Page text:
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Sales and profits targets, percentage increases, and other measures of success are established and changed as corporate goals are created from a myriad of factors (economic, technological, competitive, regulatory, etc).
Having a clear understanding of the sales and profit destinations (and changes as they occur) is the most important element in creating a roadmap. Using your lead-to-sale ratio(s) and the company sales and profit targets, determine the number of leads required to reach the revenue and profit destinations. X leads are necessary to develop Y opportunities that should yield Z in sales revenue and profit. Running the numbers is the method for determining how you're going to get there.
Create a Roadmap
Orientation is the first step in creating a roadmap for building business and maximizing your return on investment. Where are you now and where do you want to go? This simple question is a common stumbling block for many companies. In rapidly changing environments, marketing departments may not know how many inquiries, leads and opportunities came in over the last year, or how many valid sales prospects currently exist.
Without a clear starting point a roadmap isn't much good, so orientation becomes a critical first step. You may decide to look for an outsourcing solution, but you'll still need to tell your vendor where you want to go.
How do I perform my orientation?
First, survey the marketing landscape. Try to determine how many leads your marketing programs have generated over a fixed period of time and how many marketing or sales prospects there are in total. How many databases exist that contain this information? You may need to merge files and remove duplicate records.
Many firms don't take full advantage of the information that they gather. The databases are often not managed for targeted use and are rarely verified or updated. In a recent Clean Sweep effort, one firm increased its database accuracy from 40% to 95% and quoted several million dollars in new business, the program ROI was over 2,100%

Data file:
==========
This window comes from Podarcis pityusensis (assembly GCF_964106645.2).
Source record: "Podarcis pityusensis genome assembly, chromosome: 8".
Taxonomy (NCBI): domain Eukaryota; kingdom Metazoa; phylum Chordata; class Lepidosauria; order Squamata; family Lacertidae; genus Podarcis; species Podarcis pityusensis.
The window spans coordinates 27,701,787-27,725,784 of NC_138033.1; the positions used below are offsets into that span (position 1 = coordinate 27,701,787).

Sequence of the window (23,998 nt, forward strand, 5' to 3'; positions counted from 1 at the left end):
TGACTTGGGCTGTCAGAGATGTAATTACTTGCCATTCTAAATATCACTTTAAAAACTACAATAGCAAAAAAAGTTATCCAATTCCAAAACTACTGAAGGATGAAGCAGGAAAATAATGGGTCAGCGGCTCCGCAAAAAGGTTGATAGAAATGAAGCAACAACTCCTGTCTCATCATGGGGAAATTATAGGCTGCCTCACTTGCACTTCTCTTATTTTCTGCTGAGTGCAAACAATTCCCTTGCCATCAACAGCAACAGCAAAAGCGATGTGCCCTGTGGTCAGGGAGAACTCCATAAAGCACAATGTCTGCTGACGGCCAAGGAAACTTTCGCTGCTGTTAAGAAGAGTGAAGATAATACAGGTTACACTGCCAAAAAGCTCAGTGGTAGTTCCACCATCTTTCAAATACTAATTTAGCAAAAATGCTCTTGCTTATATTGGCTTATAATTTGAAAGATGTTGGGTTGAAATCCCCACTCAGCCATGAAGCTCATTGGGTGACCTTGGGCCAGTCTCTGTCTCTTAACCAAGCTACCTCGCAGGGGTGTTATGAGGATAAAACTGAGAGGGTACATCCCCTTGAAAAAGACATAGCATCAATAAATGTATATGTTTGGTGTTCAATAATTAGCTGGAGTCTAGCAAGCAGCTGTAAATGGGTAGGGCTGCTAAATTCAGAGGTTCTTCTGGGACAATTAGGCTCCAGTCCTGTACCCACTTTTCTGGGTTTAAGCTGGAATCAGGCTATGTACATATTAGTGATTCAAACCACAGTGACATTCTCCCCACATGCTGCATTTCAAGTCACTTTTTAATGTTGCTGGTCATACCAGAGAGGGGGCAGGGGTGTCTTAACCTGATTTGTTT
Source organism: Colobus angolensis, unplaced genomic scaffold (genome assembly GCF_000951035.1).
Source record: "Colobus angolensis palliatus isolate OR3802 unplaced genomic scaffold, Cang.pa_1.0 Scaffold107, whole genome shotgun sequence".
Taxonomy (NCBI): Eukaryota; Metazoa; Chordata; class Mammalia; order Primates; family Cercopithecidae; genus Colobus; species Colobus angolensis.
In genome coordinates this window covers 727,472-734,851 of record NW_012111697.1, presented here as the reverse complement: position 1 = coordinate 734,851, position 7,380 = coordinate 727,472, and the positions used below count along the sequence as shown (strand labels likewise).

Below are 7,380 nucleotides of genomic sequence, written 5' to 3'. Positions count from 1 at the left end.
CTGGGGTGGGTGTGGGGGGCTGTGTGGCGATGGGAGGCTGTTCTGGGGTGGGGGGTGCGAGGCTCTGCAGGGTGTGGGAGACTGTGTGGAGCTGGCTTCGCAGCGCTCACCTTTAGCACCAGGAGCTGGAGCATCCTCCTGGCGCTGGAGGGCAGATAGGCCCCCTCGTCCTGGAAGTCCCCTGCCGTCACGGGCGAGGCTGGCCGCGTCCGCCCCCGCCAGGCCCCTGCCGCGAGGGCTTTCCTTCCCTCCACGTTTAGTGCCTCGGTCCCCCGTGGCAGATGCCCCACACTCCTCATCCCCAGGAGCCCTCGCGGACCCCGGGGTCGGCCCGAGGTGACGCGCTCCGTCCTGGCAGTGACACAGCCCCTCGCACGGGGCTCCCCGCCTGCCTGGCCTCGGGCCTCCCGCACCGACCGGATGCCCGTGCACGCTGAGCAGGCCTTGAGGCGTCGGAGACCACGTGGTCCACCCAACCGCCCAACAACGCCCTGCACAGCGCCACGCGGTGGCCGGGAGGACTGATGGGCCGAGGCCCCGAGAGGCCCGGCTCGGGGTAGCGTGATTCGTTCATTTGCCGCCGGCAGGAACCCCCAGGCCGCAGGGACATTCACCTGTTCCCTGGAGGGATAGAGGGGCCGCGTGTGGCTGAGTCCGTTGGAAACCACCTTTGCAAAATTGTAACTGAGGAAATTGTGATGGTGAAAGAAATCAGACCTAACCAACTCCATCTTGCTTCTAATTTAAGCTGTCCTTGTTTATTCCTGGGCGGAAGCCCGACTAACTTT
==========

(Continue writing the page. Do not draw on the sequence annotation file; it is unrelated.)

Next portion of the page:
Second, cross-reference the number of sales from the last 12 months to the marketing leads database to try and establish a lead-to-sale ratio. If information is difficult to obtain, look for a reasonable estimate. Additionally, try and get an average order size. The ratios and orders may vary by product, target industry and application, etc. These will help you determine the number of different destinations and routes for your roadmap.
Take the Best Route Available
Now that we have a target destination, what's the best way to get there? Consider several important factors such as timeframe and available budget or resources. How quickly do you need to get there?
Estimate the number of hours required (for planning and implementation of marketing campaigns, outreach or follow-up, and demand generation, as well as the measurement and reporting). Do you have the capability of getting there with existing internal resources? If so, create a timeline with milestones at specific dates. If not, explore scalable outsourcing for specific expertise. At a minimum, there should be a weekly electronic summary of all activity to plot the progress along the chosen route.
If your timeline permits, you may want to leverage existing or planned investments such as trade shows and product launches to develop leads, opportunities and sales. Example, a telemarketing outreach to follow-up on an event is effective but do you need to fill the sales pipeline with leads and opportunities this week or month?
Whenever possible, use a "cycle approach" to generate demand and qualify leads. While the shortest route would be a phone call to educate, inform and qualify all at once, it is also the most expensive and least effective route. A cycle approach uses a series of steps to provide and gather information, to nurture leads and then harvest sales opportunities.
The route to a sales and profit destination can also change, so don't be afraid to detour or pause to get your bearings. Budgets are often depleted by sticking to routes that lead nowhere. The key is in measuring progress, making changes as necessary, and by creating deliverables and reaching milestones. Example, a weekly deliverable might be to provide 20-30 qualified sales opportunities per week for a specific industry vertical, and a milestone might be reaching a quarter or half-way point toward that part of the quarterly revenue target.
Choose the Right Vehicle
There are advantages and disadvantages to each communications vehicle. Choosing the right one involves matching your requirements to the vehicle cost-performance benefits.
The benefit of electronic communication is that it offers broad reach at a low expense. Email should be personalized, solution-specific and delivered between 10am and 2pm Tuesday-Thursday for the best effect. The drawback to electronic communication is the current saturation of non-targeted messaging. Good messages are sometimes "lost in the crowd." On balance, there is excellent value in sending monthly or bi-monthly communications with very specific value propositions.